A McMillan Model 50 flowmeter was used to obtain the flow measurements, and the pressure measurements were made using a DST6800-DR micro-differential pressure gauge. The characteristics of the testing devices are listed in Tab. 3. To ensure the measurement accuracy, for every measured section, each parameter

As the gas flowed from the right side to the left side, the flow resistance loss was invariable. Under the same flow velocity, the unit length loss of the flow resistance was the same, and the pressure drop curve should be a straight line. For the main cable model, during the airflow process, the unit length flow resistance was determined as follows:

Here,

Fig. 9 shows the unit flow resistance of the main cable under various flow velocities.

After fitting the experimental data using the least squares method, a computational formula for the unit length flow resistance pressure drop of the air flow in the main cable was obtained, as follows:

Here,

When the air flow velocity in the main cable is equal, the computational results of Eqs. (22) and (13) should be equal, and a bending coefficient

Fluent software was used for a simulation of air flow resistance. The simulation model was the same as the experimental model. The simulation adopted a porous medium model in Fluent to simulate the air flow in the main cable; the porosity was 19.8%, and the air flow velocity ranged from 0.02 m/s to 0.09 m/s (see Fig. 10).

The simulation model was divided into six steps, as described below:

1. The length of the main cable model was set as 6 m, the diameter as 432.8 mm, and the porosity as 19.8%. In the Fluent software, the coordinates were Xmin = 100 mm, Xmax = 6100 mm, Ymin = −216.4 mm, Ymax = 216.4 mm, Zmin = −216.4 mm, and Zmax = 216.4 mm. The resistance numerical simulation of the main cable model was conducted with air velocities of 0.2, 0.3, 0.4, 0.5, 0.6, 0.7, 0.8, and 0.9 m/s. The grid spacing was 0.04 m, the main cable model node number was 33968, and the grid number was 158837.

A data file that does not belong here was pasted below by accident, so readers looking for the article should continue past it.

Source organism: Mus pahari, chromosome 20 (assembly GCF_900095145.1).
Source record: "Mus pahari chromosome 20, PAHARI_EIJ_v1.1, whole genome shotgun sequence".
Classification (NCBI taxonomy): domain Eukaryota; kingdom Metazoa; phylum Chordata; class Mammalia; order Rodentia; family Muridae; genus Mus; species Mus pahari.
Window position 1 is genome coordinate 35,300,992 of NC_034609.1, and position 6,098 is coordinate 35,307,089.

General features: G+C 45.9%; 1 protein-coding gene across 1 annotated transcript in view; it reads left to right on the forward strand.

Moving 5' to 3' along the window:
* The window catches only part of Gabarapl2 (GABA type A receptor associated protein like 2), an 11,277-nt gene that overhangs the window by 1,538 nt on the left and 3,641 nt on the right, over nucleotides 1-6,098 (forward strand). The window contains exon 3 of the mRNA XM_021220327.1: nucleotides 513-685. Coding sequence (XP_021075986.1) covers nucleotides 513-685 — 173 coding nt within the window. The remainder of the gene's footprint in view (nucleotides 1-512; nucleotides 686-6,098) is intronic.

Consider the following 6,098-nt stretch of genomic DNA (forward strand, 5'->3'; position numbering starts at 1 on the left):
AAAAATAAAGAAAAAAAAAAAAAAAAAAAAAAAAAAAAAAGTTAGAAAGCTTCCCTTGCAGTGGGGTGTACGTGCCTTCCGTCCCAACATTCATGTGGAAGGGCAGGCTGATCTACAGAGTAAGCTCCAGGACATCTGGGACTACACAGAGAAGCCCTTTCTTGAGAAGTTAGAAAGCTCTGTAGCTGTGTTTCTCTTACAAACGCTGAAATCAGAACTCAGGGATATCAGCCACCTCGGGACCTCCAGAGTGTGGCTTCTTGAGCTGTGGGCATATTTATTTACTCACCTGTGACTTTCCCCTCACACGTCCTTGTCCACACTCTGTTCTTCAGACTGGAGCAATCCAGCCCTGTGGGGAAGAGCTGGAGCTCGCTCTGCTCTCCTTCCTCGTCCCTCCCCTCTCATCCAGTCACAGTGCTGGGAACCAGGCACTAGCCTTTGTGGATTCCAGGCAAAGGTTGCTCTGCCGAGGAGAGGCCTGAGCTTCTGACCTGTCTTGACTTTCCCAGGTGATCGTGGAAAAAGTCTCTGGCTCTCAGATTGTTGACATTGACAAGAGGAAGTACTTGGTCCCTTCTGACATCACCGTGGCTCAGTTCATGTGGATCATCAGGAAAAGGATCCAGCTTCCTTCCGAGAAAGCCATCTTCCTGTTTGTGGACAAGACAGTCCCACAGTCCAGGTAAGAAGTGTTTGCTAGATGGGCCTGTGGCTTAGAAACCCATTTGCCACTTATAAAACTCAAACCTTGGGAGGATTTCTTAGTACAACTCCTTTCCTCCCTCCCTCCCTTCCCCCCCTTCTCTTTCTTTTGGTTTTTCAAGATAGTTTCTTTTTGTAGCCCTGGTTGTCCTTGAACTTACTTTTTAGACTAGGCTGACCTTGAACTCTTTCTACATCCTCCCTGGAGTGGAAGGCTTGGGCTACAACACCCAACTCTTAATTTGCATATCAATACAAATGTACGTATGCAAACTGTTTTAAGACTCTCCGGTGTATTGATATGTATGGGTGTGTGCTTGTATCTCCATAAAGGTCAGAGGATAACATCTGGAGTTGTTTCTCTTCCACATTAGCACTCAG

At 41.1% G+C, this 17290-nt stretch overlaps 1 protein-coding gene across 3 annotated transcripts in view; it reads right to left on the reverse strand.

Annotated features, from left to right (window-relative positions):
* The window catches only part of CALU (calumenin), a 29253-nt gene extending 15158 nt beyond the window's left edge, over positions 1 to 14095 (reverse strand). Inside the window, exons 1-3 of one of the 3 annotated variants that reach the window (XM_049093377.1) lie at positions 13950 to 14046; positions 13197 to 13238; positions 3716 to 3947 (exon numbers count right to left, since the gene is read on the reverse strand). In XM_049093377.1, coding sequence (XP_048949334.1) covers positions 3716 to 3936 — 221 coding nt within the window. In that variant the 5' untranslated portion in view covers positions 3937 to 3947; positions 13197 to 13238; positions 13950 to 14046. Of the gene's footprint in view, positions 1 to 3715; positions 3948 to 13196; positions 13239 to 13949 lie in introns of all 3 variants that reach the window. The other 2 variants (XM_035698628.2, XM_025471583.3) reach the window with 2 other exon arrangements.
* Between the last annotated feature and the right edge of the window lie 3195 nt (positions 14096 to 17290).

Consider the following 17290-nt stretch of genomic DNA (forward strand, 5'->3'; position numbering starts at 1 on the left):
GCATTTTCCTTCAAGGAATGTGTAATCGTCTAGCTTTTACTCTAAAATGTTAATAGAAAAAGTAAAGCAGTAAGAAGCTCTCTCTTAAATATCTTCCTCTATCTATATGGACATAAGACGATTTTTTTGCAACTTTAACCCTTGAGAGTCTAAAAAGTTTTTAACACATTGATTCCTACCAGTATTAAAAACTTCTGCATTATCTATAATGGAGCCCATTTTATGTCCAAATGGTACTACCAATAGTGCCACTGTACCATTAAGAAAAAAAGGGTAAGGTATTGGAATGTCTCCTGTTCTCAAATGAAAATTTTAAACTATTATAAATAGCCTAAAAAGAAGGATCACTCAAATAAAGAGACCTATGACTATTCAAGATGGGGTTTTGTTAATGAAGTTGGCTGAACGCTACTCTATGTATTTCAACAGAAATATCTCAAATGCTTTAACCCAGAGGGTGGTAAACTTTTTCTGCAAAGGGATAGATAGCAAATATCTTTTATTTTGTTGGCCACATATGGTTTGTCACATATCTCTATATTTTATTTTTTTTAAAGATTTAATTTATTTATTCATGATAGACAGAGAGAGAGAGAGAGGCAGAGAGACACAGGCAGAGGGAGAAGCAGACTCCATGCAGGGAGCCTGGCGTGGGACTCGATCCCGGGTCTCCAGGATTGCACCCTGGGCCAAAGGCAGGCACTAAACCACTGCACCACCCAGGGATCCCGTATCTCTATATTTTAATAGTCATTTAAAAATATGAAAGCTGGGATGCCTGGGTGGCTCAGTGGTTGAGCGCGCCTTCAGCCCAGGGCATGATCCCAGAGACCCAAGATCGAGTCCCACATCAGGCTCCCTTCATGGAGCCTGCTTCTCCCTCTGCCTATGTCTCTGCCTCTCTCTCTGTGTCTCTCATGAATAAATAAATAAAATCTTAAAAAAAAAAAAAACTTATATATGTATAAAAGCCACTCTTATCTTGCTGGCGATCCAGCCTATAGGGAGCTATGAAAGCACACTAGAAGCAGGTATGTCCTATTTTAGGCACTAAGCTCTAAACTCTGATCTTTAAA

2. The non-coupled implicit solver was selected for the steady-state conditions to solve for the flow field, and the physical velocity in the porous formulation area of the solver panel was selected for calculation. The laminar calculation model was also selected.

3. The desired fluid name was selected in the Material Name. The editing function was used (if necessary) to change the fluid parameter settings.

4. The inlet, outlet, and solid boundary conditions were set, the velocity inlet boundary condition and pressure outlet boundary condition were selected, and the fluid area was set as a porous area.

5. The monitoring volume and number of iterations were set, the calculation model was initialized, and the file was saved.

6. Iterative calculations were conducted, and Tecplot software was used to post-process the calculation results.

The simulation results are shown in Fig. 11. As the speed increased, the resistance of the air flow in the main cable increased accordingly.

As shown in Fig. 11, Fluent software can be used to simulate the trend of an air pressure drop in the main cable; the deviation between the simulated and experimental values is always less than 3%. The method of calculating the pressure drop using the computational model in Fluent software can meet the requirements for engineering calculations. Compared with other solution models, the solution model in this study has the following characteristics.